#College Essays and Applications

We see the headlines every year: Student gets into _____ of the eight Ivy League schools to which they applied.

The accolades and admiration come pouring in. The student is heralded for such a prestigious achievement. And we would absolutely offer our congratulations.

But, we would also pose this question: Why did you apply to all eight Ivy League schools in the first place?

For all the prestige surrounding it, the Ivy League is simply an athletic conference of eight historic colleges that all have very low acceptance rates—and not even the eight lowest acceptance rates in the country! Duke, MIT, Northwestern, Swarthmore, Vanderbilt, and Williams all have lower acceptance rates than at least one Ivy League school. 

Much more significantly, they are wildly different schools. Would the same student really want to go to a small college in rural New Hampshire just as much as a university in Philadelphia? Would the same student be attracted to Columbia’s Core just as much as Brown’s Open Curriculum? 

It’s fun to dream about attending elite (one can say “highly restrictive”) institutions, but when a student is building their college list, they should not just include schools based on rankings and labels. They should put thoughtful consideration into every school on their list, and that especially means selecting reach schools that are truly a good fit for what they are looking for in their college experience. 

What does “reach” mean, exactly?

There are two ways to determine when a college is a reach. 

  1. When a student’s GPA, class rank, and/or standardized test scores are below the median 25th percentile of accepted students at that college 
  2. When the acceptance rate is 15% or lower—even if a student’s GPA, class rank, and/or standardized test scores are above the 75th percentile of accepted students at that college 
In the second scenario, why is that a “reach” and not a “target”? 

When we are talking about the most competitive colleges, grades, rigor, and standardized test scores are both the most important and the least important factors in admissions decisions. How is that possible?

Grades, rigor, and test scores are the most important factors at virtually every college. But exceptional grades that put a student near the tippy-top of their class, rigor that highlights a student’s willingness to challenge themselves as much as possible within a high school’s course offerings, and superior standardized test scores are a given at the most competitive colleges. 

In other words, grades, rigor, and test scores will ensure that a student is in the running, but they will not distinguish one student from the next. 

That is why the qualitative factors in a student’s controlextracurricular activities, letters of recommendation, and college applications and essays—are so crucial when it comes to reach schools. If students have equivalent grades, rigor, and test scores, then it is the activities, recommendation letters, and application essays within their control that set them apart.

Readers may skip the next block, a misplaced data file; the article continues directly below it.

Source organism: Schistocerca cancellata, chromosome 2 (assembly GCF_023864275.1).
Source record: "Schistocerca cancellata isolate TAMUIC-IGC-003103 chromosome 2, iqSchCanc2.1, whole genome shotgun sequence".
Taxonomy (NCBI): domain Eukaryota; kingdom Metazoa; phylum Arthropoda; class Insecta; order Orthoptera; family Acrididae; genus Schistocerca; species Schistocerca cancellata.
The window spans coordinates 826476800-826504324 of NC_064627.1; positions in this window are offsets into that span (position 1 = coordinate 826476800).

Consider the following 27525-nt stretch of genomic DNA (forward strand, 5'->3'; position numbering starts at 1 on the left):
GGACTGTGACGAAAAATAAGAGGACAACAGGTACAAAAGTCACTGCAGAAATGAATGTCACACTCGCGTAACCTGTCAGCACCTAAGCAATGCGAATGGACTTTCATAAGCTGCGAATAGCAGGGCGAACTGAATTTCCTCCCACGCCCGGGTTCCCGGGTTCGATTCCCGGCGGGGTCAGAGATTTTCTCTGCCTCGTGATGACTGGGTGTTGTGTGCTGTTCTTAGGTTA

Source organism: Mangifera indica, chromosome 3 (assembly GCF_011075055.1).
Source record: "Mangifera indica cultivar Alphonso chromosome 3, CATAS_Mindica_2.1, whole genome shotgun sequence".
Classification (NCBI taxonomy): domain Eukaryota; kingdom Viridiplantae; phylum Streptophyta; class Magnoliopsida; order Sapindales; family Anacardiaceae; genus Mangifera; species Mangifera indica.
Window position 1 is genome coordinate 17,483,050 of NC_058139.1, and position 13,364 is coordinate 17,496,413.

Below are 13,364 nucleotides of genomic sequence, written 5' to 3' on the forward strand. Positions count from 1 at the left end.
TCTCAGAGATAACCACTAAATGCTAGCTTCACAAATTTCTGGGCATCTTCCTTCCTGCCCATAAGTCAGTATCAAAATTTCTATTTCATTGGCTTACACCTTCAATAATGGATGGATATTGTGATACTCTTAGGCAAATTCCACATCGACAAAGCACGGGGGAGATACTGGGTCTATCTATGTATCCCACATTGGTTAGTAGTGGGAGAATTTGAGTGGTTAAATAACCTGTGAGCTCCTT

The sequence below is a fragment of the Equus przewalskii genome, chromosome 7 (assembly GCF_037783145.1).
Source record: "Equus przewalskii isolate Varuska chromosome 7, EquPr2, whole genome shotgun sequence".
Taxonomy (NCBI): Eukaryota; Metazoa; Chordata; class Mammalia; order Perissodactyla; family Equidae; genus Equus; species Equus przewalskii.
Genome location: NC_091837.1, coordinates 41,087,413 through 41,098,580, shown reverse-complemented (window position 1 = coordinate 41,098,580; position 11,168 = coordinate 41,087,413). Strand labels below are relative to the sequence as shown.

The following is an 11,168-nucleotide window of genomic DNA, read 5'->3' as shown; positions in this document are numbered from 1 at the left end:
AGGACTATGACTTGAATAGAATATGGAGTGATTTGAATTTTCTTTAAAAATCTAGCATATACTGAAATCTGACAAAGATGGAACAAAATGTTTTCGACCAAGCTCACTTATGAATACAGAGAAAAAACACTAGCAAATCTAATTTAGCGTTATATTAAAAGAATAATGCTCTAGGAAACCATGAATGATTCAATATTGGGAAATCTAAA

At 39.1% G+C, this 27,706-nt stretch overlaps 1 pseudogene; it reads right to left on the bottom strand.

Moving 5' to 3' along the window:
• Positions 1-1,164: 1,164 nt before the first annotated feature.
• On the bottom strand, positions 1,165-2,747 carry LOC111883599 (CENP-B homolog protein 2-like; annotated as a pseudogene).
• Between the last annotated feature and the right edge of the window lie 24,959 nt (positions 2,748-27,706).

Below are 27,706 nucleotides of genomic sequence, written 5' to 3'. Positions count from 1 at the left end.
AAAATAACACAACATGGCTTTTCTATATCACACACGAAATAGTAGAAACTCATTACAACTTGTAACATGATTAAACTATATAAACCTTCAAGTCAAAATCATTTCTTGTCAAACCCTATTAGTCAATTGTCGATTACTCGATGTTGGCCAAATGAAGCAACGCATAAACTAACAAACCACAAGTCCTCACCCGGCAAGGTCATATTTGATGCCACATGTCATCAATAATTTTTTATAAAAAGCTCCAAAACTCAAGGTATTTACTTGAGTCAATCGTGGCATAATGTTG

Find a balance

Some students shy away from reach schools. They most often fear rejection and do not want to put themselves out there. 

Other students are determined to be accepted to the most “elite” institutions possible and overload their college lists with reach schools. They may even apply to more than a dozen schools—setting themselves up to write a mountain of college application essays and to face a deluge of disappointment in defer, waitlist, and rejection decisions. They will justify all of this work on applications by saying that they know the odds are low, so they want to cast a wide net in the hopes of receiving just one or two acceptance letters. 

There is a healthy middle ground. Students should not fear rejection. What we worry about more is students feeling regret—wondering, once they receive lots of acceptances from their target and likely schools, why they did not shoot higher.

Students should also not overload their lists with lots of reach schools solely for the sake of “increasing odds.” We would argue that if a student takes on too much work, then the quality of each application essay may suffer, and that can hurt their chances across the board. And the mental and emotional impact of hearing “no” so many times, if and when that becomes a reality, is not something that students and parents consider enough. Having an “unbalanced” college list with more reaches is great, but make sure there are enough likelies and targets to ensure that the student has options and feels good at the end of this journey. 

As always, the most important part of building your student’s college list is making sure they would be truly happy at any of the schools they choose. Don’t chase labels and prestige. Chase places that students can really envision as their future school and home.